With a short temper, a tall Stetson hat, and unrelenting political resolve, Philadelphia civil rights giant J. Whyatt Mondesire was known for getting his way.
And Thursday in City Council, four years after the former Philadelphia NAACP president’s death, he got his way — “J. Whyatt Mondesire Way” — once more.
Council unanimously voted to name the 6600 block of Germantown Avenue “J. Whyatt Mondesire Way” after the larger-than-life Philadelphia character. The street is the longtime home of the Philadelphia Sunday Sun, the weekly newspaper “Jerry” Mondesire founded in 1992.
“I think this means that his legacy will continue more, that the work that he’s done will continue more,” said Councilwoman Cindy Bass, who introduced the resolution to name the street in her district for Mondesire. “We want to be able to call on the name of Jerry Mondesire when our children and our grandchildren and our great-grandchildren go by and say, ‘Who was that?’ We want to be able to tell his story.”
After a life spent in Philadelphia’s political spotlight, Mondesire died at 65 after suffering a brain aneurysm in 2015. Raised in Harlem, Mondesire first became involved with the NAACP on a youth council in his high school. A former reporter and editor for The Inquirer, Mondesire left the paper in the 1980s to work as an aide to U.S. Rep William H. Gray III, earning a reputation as one of the most powerful political operatives in the city. He would later found the Sun and was named chief of the Philadelphia branch of the NAACP in 1991.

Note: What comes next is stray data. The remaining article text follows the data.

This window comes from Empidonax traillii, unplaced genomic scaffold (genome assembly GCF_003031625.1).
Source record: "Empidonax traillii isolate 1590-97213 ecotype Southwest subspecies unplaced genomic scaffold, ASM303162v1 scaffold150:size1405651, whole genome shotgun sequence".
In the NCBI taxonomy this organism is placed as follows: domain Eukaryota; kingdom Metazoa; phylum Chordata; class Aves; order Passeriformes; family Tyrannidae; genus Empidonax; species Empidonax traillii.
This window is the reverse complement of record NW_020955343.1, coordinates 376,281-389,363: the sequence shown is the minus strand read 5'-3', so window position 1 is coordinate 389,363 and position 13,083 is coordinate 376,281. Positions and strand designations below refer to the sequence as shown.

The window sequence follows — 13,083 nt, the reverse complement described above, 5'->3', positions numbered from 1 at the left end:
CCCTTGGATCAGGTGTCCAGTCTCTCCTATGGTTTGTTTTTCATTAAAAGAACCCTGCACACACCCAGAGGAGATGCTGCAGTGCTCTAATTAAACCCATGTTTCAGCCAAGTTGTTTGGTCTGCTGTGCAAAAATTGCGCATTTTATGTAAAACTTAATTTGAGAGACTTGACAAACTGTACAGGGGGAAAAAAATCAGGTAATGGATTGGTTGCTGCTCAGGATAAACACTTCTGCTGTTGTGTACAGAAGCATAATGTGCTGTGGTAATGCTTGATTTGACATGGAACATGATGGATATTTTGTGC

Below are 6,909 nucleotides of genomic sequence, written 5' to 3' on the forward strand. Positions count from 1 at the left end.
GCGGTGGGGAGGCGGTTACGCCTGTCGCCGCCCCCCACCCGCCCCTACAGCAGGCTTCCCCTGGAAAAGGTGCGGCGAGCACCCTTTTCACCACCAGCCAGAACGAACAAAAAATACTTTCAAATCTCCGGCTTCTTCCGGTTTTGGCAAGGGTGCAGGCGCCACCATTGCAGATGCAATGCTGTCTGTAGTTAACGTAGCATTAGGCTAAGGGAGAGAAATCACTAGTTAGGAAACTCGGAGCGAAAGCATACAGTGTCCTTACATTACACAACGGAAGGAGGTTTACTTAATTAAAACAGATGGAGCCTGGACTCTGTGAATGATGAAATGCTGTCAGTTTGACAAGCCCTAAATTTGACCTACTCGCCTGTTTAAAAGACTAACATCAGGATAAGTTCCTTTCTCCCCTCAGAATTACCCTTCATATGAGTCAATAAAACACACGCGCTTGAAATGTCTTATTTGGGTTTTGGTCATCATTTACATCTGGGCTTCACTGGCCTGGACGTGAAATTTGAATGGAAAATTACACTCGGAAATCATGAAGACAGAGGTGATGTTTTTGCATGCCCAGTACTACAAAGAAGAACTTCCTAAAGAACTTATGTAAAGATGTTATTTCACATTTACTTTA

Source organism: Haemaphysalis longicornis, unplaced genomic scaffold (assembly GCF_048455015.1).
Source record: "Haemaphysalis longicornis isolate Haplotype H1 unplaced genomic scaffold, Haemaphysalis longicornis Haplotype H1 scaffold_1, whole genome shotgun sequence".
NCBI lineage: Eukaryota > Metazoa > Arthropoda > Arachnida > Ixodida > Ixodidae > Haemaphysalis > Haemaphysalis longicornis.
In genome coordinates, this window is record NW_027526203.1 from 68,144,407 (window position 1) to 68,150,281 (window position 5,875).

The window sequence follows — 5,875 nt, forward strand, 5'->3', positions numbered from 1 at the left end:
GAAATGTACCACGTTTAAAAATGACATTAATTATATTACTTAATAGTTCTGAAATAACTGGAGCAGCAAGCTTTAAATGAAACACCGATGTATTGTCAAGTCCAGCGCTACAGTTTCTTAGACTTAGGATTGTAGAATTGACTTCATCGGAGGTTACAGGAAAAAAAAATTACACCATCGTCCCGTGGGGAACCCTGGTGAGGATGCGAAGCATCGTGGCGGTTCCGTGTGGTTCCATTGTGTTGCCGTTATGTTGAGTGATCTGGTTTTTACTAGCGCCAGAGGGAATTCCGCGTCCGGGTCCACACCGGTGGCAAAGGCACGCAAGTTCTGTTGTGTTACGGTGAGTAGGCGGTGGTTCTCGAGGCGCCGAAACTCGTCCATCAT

“J. Whyatt Mondesire was not only a proponent of the business, but he was a renegade and he fought for the people,” said Sheriff-elect Rochelle Bilal, who has served as Philadelphia NAACP secretary since 2004, and spoke in favor of renaming the street during the Council meeting.
In 2014, Mondesire and three local board members were suspended by the national NAACP office over a feud stemming from allegations of misuse of chapter funds. Despite the rocky end to his tenure at the NAACP, Mondesire was never charged with a crime.
He was known for his advocacy on a range of issues. Outspoken on criminal justice reform, gun violence, educational inequity, and the election of African American judges, Mondesire was “a real strong voice for the African American community and through the NAACP,” said Councilwoman Blondell Reynolds Brown, a longtime friend.
With slicked-back hair, a thick mustache, and sturdy build, Mondesire was often compared to 1960s civil rights crusader Cecil B. Moore, both in appearance and politics. In 1987, City Council renamed Columbia Avenue in North Philadelphia as Cecil B. Moore Avenue to honor the similarly militant attorney and activist.
“It’s beautiful, it’s really beautiful,” said Mondesire’s son, Joseph, co-owner of the Sun. “That neighborhood, I was raised there, I still have my family there until this day. And this means I’ve got to step it up and work harder to live up to his legacy.”